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A guide to…


This leaflet gives basic advice about the University’s policies and procedure for dealing with incidents of plagiarism and exam cheating. It should be read in conjunction with the University of Bristol Exam Regulations:

What is plagiarism? Plagiarism can be defined as the unacknowledged inclusion of material from another piece of work in your submission. Plagiarism can be both intentional and unintentional. While intentional plagiarism involves deliberately submitting someone else’s work as your own, plagiarism can also apply to unintentionally failing to properly cite references for words and ideas taken from other sources.

Examples of plagiarism •

Quoting someone else’s work word for word without placing the work into quotation marks and providing a reference for that work (this can apply to a mere sentence)

Using other material such as charts, diagrams, tables, coding, formulae and figures without providing a reference for that material

Presenting another person’s work in your own words without reference to the original source

Copying work from another student, with or without their consent

Collaborative work with another student if that work is presented as your own

Submitting work that has been submitted to the University of Bristol or elsewhere, in whole or in part, without referencing the earlier work. This means that it is entirely possible to plagiarise yourself!

Buying or commissioning work and presenting it as your own

It is important to note that this list is not exhaustive As you can see, there are various ways to both intentionally and unintentionally plagiarise. While unintentional plagiarism may be dealt with more leniently, it can still result in the full range of disciplinary actions being taken against you and your work.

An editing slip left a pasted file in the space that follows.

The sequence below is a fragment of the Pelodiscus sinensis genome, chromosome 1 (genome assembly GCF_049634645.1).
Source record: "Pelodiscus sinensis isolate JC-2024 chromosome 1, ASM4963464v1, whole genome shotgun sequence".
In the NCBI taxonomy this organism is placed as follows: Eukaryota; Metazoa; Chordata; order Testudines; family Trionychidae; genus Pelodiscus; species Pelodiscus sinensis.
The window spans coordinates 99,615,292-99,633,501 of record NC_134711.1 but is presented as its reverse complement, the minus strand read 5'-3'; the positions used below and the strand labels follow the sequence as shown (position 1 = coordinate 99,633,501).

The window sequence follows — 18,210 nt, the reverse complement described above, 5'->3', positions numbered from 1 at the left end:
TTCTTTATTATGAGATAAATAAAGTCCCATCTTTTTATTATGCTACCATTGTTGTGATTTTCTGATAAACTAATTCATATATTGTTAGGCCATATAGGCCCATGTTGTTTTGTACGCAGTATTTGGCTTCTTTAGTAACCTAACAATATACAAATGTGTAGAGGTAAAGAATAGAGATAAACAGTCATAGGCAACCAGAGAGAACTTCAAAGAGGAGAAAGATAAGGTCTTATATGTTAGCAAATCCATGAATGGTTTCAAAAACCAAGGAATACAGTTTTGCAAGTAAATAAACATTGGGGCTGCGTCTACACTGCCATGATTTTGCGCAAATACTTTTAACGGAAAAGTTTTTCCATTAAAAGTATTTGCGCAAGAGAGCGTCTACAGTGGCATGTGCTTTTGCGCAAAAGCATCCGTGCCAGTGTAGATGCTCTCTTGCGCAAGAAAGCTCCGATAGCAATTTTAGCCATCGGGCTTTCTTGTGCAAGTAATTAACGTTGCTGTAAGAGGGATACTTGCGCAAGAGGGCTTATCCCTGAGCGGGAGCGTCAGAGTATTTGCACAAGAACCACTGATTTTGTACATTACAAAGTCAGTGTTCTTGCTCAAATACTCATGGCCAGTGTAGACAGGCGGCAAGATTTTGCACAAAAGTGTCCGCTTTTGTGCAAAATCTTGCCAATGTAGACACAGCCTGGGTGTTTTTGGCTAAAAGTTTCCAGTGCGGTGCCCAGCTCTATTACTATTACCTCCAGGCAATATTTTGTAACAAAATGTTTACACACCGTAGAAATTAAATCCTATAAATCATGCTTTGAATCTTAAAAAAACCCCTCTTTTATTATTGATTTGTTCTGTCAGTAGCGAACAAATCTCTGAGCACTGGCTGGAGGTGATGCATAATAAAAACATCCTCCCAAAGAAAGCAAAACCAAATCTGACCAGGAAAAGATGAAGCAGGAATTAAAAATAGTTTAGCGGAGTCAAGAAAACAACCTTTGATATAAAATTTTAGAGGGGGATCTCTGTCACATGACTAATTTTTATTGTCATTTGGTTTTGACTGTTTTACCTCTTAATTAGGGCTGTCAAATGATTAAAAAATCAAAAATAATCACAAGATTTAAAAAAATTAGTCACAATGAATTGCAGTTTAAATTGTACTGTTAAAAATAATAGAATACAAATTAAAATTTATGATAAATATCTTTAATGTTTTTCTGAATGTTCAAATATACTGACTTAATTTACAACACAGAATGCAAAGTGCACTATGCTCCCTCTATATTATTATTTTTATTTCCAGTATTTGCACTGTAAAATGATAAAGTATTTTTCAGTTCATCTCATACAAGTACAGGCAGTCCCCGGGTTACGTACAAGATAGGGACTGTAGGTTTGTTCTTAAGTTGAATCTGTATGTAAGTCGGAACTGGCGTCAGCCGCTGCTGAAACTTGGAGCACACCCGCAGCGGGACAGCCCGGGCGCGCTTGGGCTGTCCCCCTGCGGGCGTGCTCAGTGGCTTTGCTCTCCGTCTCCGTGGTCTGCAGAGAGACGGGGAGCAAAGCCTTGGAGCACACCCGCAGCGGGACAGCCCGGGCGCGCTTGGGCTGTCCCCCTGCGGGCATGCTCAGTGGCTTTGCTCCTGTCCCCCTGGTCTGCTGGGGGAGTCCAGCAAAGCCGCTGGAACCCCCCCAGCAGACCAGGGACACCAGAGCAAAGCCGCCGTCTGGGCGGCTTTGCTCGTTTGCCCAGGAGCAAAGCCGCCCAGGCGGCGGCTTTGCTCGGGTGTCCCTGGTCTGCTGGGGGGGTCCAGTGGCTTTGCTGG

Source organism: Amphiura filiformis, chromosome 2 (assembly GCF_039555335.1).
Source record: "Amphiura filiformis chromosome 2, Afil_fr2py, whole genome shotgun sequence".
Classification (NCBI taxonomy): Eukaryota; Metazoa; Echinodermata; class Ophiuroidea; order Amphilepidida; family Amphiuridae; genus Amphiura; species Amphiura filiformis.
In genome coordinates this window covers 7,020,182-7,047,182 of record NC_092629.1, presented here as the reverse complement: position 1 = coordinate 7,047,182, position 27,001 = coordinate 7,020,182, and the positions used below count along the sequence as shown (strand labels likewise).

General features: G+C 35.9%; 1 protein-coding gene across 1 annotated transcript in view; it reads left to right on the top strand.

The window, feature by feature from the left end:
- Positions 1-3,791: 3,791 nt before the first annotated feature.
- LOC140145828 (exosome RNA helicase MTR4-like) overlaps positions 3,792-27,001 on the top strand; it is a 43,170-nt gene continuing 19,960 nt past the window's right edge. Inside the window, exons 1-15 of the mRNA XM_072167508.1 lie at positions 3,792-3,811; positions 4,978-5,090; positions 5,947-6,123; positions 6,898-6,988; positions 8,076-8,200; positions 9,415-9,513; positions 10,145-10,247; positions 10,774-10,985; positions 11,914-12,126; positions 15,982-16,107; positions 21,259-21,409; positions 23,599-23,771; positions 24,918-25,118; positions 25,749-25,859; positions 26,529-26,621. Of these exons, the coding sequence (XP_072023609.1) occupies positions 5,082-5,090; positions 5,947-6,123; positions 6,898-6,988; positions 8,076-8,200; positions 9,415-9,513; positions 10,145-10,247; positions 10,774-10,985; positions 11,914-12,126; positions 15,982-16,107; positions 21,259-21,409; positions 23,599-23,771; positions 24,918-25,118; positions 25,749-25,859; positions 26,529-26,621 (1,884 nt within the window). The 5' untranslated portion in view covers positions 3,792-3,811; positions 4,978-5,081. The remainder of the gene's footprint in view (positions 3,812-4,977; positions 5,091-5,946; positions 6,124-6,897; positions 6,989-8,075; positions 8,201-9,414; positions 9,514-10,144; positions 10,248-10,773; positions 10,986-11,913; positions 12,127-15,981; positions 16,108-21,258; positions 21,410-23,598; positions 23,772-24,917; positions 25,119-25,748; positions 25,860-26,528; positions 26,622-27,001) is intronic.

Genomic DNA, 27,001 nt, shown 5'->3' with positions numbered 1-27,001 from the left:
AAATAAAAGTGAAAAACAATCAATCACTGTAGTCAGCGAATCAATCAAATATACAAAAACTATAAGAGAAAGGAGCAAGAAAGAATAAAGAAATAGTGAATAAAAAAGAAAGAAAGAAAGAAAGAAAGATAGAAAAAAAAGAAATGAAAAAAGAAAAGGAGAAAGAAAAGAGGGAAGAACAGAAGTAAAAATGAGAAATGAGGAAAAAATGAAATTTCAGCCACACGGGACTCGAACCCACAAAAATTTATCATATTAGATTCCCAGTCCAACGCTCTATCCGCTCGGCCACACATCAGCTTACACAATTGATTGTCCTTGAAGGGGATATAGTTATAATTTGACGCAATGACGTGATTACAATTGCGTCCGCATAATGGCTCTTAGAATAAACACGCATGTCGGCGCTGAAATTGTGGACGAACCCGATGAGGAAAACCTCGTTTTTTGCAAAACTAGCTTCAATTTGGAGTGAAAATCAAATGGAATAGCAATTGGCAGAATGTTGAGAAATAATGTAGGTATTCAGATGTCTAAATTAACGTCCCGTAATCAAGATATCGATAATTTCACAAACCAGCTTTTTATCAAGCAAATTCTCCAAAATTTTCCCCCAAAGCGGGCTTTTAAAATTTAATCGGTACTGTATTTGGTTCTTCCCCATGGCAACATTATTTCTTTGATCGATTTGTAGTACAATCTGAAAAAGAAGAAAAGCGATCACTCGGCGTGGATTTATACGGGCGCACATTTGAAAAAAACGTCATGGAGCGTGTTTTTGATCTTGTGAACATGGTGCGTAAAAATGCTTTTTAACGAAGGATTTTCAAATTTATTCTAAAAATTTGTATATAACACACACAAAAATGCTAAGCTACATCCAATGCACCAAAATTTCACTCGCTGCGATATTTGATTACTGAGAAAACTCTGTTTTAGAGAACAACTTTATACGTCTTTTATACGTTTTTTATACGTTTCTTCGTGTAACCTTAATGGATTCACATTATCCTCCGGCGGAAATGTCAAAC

How can I avoid plagiarism? As a student, you are expected to familiarise yourself with different types of plagiarism and how to avoid it. Your school or department may provide you with specific guidance on referencing, and your tutor should be able to help you with this too. You can also access guidance on referencing at the library, and you may be able to attend training sessions on academic writing skills. Contact Just Ask for more information on what is available.

How is plagiarism detected? It is often obvious to academics when plagiarism has occurred. However, as well as this, the University uses plagiarism detection software called Turnitin to help them to identify instances of plagiarism. This software generates a report which gives a percentage “similarity index� to other sources. This shows the amount of text in the submission that is identical to text in books, journals, internet sources, other student’s submissions, etc. However, the report still has to be interpreted by an academic to ascertain whether or not there are plagiarism concerns. If you reference correctly using quotation marks this text will not be picked up by Turnitin. Nor will references and bibliographies if they are appropriately labelled.